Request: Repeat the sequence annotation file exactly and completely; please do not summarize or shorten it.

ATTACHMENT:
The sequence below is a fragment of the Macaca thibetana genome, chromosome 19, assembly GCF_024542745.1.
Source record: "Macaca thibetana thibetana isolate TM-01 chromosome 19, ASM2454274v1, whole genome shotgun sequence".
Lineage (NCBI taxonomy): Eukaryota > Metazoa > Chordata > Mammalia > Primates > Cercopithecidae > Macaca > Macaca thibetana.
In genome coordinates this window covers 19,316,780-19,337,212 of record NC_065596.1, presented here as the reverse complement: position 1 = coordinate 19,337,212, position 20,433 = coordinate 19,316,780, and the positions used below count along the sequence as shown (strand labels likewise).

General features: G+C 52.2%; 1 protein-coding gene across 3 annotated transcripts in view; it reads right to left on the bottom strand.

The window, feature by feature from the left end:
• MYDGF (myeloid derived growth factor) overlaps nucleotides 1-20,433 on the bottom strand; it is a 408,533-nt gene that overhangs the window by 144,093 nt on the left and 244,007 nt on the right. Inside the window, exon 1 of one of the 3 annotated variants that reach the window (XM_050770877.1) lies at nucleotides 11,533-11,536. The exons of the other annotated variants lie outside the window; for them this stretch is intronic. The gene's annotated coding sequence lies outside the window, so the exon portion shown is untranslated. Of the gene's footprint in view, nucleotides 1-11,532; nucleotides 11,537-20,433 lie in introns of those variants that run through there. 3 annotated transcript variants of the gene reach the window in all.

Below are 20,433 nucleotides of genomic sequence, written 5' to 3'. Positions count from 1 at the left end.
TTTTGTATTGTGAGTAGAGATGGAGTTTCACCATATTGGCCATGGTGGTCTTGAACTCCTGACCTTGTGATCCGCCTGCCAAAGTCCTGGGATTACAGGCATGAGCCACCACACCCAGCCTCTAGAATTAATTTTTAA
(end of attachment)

The sequence below is a fragment of the Macaca thibetana genome, chromosome 19, assembly GCF_024542745.1.
Source record: "Macaca thibetana thibetana isolate TM-01 chromosome 19, ASM2454274v1, whole genome shotgun sequence".
Lineage (NCBI taxonomy): Eukaryota > Metazoa > Chordata > Mammalia > Primates > Cercopithecidae > Macaca > Macaca thibetana.
In genome coordinates this window covers 19,316,780-19,337,212 of record NC_065596.1, presented here as the reverse complement: position 1 = coordinate 19,337,212, position 20,433 = coordinate 19,316,780, and the positions used below count along the sequence as shown (strand labels likewise).

General features: G+C 52.2%; 1 protein-coding gene across 3 annotated transcripts in view; it reads right to left on the bottom strand.

The window, feature by feature from the left end:
• MYDGF (myeloid derived growth factor) overlaps nucleotides 1-20,433 on the bottom strand; it is a 408,533-nt gene that overhangs the window by 144,093 nt on the left and 244,007 nt on the right. Inside the window, exon 1 of one of the 3 annotated variants that reach the window (XM_050770877.1) lies at nucleotides 11,533-11,536. The exons of the other annotated variants lie outside the window; for them this stretch is intronic. The gene's annotated coding sequence lies outside the window, so the exon portion shown is untranslated. Of the gene's footprint in view, nucleotides 1-11,532; nucleotides 11,537-20,433 lie in introns of those variants that run through there. 3 annotated transcript variants of the gene reach the window in all.

Below are 20,433 nucleotides of genomic sequence, written 5' to 3'. Positions count from 1 at the left end.
TTTTGTATTGTGAGTAGAGATGGAGTTTCACCATATTGGCCATGGTGGTCTTGAACTCCTGACCTTGTGATCCGCCTGCCAAAGTCCTGGGATTACAGGCATGAGCCACCACACCCAGCCTCTAGAATTAATTTTTAA